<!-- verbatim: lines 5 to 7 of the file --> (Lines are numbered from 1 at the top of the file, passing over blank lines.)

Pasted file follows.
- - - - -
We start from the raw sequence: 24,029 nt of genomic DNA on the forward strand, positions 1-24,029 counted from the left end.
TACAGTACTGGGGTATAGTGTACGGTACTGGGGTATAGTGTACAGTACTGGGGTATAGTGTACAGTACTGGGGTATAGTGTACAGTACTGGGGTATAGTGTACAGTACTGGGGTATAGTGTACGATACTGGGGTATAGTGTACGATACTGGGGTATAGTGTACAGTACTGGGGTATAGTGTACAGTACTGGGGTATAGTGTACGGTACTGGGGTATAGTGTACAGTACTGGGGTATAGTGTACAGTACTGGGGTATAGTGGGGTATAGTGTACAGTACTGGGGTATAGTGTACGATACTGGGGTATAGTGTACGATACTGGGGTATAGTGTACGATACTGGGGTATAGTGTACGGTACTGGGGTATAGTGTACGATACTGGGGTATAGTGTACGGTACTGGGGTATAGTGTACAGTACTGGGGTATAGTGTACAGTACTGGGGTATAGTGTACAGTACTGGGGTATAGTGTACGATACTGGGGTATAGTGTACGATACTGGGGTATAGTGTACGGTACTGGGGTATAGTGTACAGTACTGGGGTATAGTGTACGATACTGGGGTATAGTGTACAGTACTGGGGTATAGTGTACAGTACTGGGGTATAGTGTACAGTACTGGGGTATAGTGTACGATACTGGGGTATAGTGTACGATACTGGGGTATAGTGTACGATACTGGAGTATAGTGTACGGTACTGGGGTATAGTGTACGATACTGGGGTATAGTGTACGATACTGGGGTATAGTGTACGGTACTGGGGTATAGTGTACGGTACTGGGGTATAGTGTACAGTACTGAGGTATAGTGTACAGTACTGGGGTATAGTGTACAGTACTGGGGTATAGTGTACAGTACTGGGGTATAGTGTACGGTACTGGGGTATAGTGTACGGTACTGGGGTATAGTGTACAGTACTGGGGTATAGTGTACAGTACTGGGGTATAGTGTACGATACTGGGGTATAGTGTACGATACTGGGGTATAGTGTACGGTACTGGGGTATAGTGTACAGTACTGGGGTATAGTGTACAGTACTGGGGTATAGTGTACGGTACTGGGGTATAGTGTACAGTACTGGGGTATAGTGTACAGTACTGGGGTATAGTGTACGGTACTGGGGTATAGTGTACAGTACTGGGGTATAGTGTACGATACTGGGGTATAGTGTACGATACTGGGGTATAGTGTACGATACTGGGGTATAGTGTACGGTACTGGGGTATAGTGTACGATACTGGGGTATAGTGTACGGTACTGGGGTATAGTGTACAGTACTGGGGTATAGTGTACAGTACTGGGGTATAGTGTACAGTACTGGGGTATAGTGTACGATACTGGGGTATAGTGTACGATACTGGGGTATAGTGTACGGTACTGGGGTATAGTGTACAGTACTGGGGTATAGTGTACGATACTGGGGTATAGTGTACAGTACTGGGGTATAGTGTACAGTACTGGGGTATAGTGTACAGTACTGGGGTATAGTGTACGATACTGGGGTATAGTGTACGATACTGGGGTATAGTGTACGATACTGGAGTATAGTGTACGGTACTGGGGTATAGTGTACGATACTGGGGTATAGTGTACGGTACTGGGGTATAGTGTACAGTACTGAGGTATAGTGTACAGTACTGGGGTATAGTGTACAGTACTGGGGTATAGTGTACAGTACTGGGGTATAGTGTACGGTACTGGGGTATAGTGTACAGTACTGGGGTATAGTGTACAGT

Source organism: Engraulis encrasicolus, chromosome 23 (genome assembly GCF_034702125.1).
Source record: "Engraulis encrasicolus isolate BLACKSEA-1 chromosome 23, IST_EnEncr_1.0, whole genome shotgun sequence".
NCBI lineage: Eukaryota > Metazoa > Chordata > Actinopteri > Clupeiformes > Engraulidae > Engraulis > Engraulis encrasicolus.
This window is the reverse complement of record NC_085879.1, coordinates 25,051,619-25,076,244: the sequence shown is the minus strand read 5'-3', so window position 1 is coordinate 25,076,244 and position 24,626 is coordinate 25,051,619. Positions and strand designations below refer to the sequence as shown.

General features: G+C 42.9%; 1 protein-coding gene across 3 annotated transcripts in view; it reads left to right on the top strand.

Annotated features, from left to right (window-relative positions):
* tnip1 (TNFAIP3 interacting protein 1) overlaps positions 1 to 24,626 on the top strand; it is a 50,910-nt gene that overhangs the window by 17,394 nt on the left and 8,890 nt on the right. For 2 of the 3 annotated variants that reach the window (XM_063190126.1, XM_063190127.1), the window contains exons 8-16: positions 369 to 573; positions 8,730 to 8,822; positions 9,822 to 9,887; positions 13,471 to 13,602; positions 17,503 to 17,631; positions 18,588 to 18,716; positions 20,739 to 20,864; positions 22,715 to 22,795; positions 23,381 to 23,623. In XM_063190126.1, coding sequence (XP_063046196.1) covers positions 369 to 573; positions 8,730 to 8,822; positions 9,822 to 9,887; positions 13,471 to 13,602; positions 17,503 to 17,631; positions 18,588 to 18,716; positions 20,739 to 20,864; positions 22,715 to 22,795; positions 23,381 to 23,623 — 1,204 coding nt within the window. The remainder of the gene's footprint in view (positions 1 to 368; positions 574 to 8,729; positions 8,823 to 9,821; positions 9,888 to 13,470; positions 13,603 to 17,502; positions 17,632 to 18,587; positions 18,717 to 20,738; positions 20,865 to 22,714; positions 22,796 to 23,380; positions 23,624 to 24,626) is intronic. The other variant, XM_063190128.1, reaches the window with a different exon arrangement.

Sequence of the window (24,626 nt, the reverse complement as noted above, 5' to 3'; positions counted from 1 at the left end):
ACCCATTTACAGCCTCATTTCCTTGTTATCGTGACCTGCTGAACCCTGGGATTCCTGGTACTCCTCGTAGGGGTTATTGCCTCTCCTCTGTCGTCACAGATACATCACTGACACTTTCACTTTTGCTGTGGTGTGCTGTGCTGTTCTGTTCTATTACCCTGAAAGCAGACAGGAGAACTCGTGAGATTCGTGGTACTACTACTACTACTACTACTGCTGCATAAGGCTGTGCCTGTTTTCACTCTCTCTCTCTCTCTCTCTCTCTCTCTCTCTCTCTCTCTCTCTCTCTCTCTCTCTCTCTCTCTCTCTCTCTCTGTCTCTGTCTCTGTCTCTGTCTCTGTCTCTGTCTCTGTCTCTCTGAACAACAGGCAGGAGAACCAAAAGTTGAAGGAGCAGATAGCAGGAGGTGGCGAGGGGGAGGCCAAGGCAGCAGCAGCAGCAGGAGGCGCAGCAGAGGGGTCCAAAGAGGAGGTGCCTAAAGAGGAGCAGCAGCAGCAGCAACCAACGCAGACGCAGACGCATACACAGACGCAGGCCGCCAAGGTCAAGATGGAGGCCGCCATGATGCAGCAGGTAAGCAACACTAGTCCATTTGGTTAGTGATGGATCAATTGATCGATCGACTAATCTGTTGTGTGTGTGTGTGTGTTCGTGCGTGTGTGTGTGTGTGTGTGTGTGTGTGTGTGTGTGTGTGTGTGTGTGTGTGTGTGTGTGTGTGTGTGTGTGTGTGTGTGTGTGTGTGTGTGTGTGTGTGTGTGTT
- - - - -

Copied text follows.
NCBI lineage: Eukaryota > Metazoa > Chordata > Actinopteri > Clupeiformes > Engraulidae > Engraulis > Engraulis encrasicolus.
This window is the reverse complement of record NC_085879.1, coordinates 25,051,619-25,076,244: the sequence shown is the minus strand read 5'-3', so window position 1 is coordinate 25,076,244 and position 24,626 is coordinate 25,051,619. Positions and strand designations below refer to the sequence as shown.

General features: G+C 42.9%; 1 protein-coding gene across 3 annotated transcripts in view; it reads left to right on the top strand.